I understand the pressures that the hauliers are under. I have worked in the transport sector most of my adult life. I know the margins are low, that there is constant pressure from customers to shave time & money, and that everywhere you turn someone is trying to fine you for something or other. However, Operation Mermaid, which is run by the Vehicle Operator Services Agency and police forces all over the U.K. and is virtually a random road-side MOT for HGVs, routinely show contravention rates of over 50%, which shows that there are a lot of illegal lorries out on the road.

I have some sympathy with the drivers. I am sure, as The Lorry Lawyer says, that no driver sets out to kill someone. However, the hauliers keep droning on about how professional they are, and blaming cyclists for not being sufficiently trained, or not wearing helmets etc etc.

(For an example of how the haulage industry thinks about it, have a look at the survey that was commissioned by Commercial Motor from ComRes on 'cycle safety' – do have a look at ComRes' numbers as well. The slant of the questions, offering cycle helmets, training etc as options for clearly indicates to me that the haulage industry thinks it can evade increased regulation & enforcement by blaming cyclist behaviour for the fatalities.)

The evidence from Operation Mermaid, which has been going on for years and years, suggests that hauliers routinely send out onto the roads vehicles which are not compliant with current legislation. Is this pattern of behaviour, of sending out poorly managed heavy machinery to interact with the public, consistent with claims of professionalism? Obviously, I don't think so. I would suggest that, along with greater levels of enforcement, a strategy of making the hauliers employers take responsibility for their contractor's safety record has been shown to be fruitful, taking as an example the Olympic site in east London, during the construction of which the danger from the lorries going to and from the site was taken very seriously by the builders.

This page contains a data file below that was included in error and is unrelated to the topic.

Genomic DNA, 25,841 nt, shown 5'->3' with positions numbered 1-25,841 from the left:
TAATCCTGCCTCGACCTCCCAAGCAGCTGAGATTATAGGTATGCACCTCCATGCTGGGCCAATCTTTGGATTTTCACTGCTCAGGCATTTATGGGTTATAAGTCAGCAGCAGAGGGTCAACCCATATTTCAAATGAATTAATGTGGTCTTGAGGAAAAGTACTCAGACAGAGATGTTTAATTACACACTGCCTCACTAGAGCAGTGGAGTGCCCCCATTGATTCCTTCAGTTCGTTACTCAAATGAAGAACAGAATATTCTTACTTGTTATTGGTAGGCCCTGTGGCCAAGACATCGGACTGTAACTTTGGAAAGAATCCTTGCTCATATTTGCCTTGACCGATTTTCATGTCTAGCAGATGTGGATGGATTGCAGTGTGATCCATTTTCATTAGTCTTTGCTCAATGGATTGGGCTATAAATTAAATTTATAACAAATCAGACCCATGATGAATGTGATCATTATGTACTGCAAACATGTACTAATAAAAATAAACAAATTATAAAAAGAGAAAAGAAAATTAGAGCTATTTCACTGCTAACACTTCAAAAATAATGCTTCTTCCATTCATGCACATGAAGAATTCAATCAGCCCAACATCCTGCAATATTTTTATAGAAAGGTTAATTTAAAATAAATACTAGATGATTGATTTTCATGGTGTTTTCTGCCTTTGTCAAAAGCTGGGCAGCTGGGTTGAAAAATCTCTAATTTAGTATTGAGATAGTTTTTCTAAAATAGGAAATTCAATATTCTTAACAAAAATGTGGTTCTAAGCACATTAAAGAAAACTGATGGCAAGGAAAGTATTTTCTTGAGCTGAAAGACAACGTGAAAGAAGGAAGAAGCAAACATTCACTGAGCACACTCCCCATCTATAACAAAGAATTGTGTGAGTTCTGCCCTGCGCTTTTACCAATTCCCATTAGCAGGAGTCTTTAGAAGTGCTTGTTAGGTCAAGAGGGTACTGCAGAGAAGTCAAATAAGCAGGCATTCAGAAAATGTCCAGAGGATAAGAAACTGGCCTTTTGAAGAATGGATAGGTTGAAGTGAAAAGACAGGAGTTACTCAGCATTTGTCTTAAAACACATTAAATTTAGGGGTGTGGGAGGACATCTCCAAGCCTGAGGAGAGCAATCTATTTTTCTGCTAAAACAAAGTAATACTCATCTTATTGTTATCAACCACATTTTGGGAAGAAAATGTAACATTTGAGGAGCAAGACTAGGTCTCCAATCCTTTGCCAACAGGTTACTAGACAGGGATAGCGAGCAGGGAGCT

At the end of the report there is a section on the Construction Logistics and Cycle Safety Project. The principle aim appears to be to get the construction industry to accept that the high cab tipper lorry is not fit to be driven around London, and to buy a design of tipper lorry which doesn't have any blind-spots at the front, rather like a conventional bus or a modern design of refuse lorry. Yes, we know it will be expensive to replace the current fleet of tipper lorries. It will be very, very expensive.

But how much does it cost when someone is killed or seriously injured by a lorry whilst cycling? I don't know, I'd be interested to see some estimates, but I bet it's a lot more than the cost of a new tipper lorry.

In closing, I don't want to overplay the dangers of riding a bike in London. If you cycle regularly, even in London, all the evidence that you will live longer than someone who does not cycle, even if you don't wear a helmet, hi-visibility clothing, and you sport high-heels and use a set of noise-cancelling head-phones playing Public Enemy's back catalogue. Cycling in London can be unpleasant, very occasionally wet & cold, but fatal & serious injuries are rare.